As my regular readers know, I frequently serve as a panelist in pitch events. Recently, I decided to start writing about the startups from each event that caught my attention. As someone who has been on both sides of the stage- previously as a founder seeking capital, and now as an investor listening to the visions of the next wave of entrepreneurs, I want to share my learnings. My intention is to acknowledge their hard work by providing useful feedback and advice. Ultimately, this all ties into the mission of my company, where we support founders on their entrepreneurial journey by offering technology strategy, product development, and software manufacturing. Click here to partner with us.
Josh Paul – Push Auto
This startup brings a novel idea to a well-established business model. Push Auto aggregates prices for new cars from a network of dealerships, generates financing quotes from lenders, and enables the user to complete the transaction online. While CarMax and Autotrader offer a fairly robust online buying experience, neither of them handle delivering the car physically to the customer. The company has done about $200k in sales since launching in Los Angeles three weeks ago. They currently partner with seventy dealerships who pay a subscription fee, rather than a commission.
First off, kudos to Paul for coming to pitch with a functioning proof-of-concept. In addition, I like that he is taking a concept that has already succeeded, and bringing it to a new industry. On that note, however I advised Paul to look into why isn’t this being done already? The answers could indicate consumer preferences such as a desire to test drive the car before purchasing. Quite possibly there could be greater challenges such as legislation or special interest groups that would prevent this company from growing.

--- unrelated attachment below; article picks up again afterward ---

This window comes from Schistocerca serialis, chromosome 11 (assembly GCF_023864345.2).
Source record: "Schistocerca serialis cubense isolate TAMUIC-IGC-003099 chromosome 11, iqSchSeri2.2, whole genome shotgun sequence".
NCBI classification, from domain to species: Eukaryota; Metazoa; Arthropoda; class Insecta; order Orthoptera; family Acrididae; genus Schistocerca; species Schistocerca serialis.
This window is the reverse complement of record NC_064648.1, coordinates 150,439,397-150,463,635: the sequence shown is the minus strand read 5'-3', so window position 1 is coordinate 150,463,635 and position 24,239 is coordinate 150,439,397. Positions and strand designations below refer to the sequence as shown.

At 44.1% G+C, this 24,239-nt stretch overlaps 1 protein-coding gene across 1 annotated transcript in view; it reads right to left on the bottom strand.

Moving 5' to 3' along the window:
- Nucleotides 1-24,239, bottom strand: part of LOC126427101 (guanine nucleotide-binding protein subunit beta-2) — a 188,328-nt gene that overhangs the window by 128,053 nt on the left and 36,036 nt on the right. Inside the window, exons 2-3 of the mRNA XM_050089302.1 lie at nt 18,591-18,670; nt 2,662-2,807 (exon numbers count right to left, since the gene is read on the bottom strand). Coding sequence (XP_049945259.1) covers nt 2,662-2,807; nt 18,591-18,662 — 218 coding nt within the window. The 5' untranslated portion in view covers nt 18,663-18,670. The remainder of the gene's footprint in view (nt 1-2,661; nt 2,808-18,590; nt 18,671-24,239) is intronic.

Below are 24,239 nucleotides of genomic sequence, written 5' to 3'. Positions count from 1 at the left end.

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Akbar Ahmed – Delixus
Already a seasoned entrepreneur, Ahmed pitched his latest idea for an edtech software for training users of SAAS products. User training is a pain point for many companies; sending employees for a full day of training isn’t effective in terms of cost and learning retention. Delixus’ edtech solution offers “micro-training” on specific software features as the user browses through them. The solution also includes monitoring usage and analytics to identify user competence and weak points.
This is an interesting idea and it will certainly add value for SAAS companies, but it still seems to be very early stage. It took several rounds of questions for us investors to fully understand Ahmed’s idea and how he expected to implement it. The takeaway from this for founders: format your pitch as though you will present it to an educated fifteen year old. In most elevator-style pitches, you won’t know the background or technical knowledge of investors.
Zeki Gunay – Cratus